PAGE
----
Defence not too keen on sending its helicopters to burning buildings

Mumbai : The Chetak helicopter rescue operation at the burning Lotus Business Park in Andheri was a milestone mission on the part of the Indian Coast Guard. This was a one-of-its-kind operation, as never before has a defence helicopter carried out a rescue operation from a burning building successfully.

Should this incident translate into the fact that defence services will incorporate special training for their pilots to rescue people from burning skyscrapers? As it turns out, they are not considering it as a part of their training.

A defence source told FPJ on the condition of anonymity that defence helicopter pilots are not necessarily trained to carry out rescue operations at burning buildings and it is not their charter of duty. There are many technicalities that go into a helicopter arriving at a burning building and carrying out the operation from start to finish.

Factors such as wind speed, direction of wind, intensity of the flames and density of the smoke are crucial when considering undertaking such an operation.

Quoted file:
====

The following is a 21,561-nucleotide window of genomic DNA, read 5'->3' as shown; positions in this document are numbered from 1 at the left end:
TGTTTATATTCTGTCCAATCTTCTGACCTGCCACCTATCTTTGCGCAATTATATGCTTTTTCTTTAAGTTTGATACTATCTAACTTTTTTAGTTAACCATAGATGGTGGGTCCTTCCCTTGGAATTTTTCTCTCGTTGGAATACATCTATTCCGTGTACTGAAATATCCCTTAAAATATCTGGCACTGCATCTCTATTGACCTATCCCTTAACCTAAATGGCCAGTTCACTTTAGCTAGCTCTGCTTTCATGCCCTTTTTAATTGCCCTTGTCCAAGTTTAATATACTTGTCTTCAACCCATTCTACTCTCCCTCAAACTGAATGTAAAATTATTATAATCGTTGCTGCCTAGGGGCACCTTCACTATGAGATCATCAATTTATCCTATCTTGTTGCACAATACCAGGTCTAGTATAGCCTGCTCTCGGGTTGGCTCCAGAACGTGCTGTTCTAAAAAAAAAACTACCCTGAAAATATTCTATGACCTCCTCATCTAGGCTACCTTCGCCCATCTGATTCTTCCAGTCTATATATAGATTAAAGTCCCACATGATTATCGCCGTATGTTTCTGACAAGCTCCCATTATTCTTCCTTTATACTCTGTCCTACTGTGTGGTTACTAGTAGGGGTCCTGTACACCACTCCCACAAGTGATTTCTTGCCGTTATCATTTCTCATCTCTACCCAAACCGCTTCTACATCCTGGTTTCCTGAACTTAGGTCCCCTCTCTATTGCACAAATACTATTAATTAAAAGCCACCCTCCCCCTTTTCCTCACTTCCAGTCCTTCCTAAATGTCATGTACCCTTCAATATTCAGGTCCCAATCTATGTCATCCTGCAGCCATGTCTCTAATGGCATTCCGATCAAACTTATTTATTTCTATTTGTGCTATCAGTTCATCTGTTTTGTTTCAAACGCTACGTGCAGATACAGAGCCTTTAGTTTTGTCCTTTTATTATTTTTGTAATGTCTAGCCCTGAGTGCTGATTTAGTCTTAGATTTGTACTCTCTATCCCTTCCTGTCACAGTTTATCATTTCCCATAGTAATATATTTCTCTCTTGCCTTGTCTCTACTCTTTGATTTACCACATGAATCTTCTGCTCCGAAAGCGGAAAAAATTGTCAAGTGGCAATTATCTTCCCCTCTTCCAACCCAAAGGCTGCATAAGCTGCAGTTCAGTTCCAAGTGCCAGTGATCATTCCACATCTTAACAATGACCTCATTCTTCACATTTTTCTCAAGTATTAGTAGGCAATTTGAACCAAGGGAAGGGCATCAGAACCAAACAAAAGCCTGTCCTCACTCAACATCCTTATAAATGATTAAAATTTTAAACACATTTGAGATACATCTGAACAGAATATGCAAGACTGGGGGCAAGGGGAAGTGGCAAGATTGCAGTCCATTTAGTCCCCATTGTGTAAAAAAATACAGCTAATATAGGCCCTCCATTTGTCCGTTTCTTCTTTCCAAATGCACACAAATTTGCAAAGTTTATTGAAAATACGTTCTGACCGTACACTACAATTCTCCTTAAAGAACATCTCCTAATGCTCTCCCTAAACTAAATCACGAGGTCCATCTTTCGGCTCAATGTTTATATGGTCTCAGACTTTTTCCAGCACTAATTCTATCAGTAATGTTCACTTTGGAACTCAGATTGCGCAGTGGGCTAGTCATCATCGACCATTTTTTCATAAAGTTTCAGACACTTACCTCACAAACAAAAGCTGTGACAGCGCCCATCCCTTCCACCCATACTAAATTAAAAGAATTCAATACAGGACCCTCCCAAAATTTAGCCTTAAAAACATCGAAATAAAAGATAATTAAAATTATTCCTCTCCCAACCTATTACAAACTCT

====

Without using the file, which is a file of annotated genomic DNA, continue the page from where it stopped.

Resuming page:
Regarding the rescue operation at Lotus Business Park, the source said, “At the Lotus building mission the miscellaneous factors were in favour of the pilots, it was a display of bravery and skill on their part but it could not have been completed successfully if other conditions were against them.

“Defence pilots are trained to carry out much more taxing tasks like landing their aircraft or choppers on moving ships at sea. These missions require more expertise as compared to rescue missions from burning buildings. Defence pilots have their basic training in place, which enables them to carry out these occasional off-beat missions; hence the defence is not looking at including fire rescue missions as a special part of their training process.’’

Adele Macdonald

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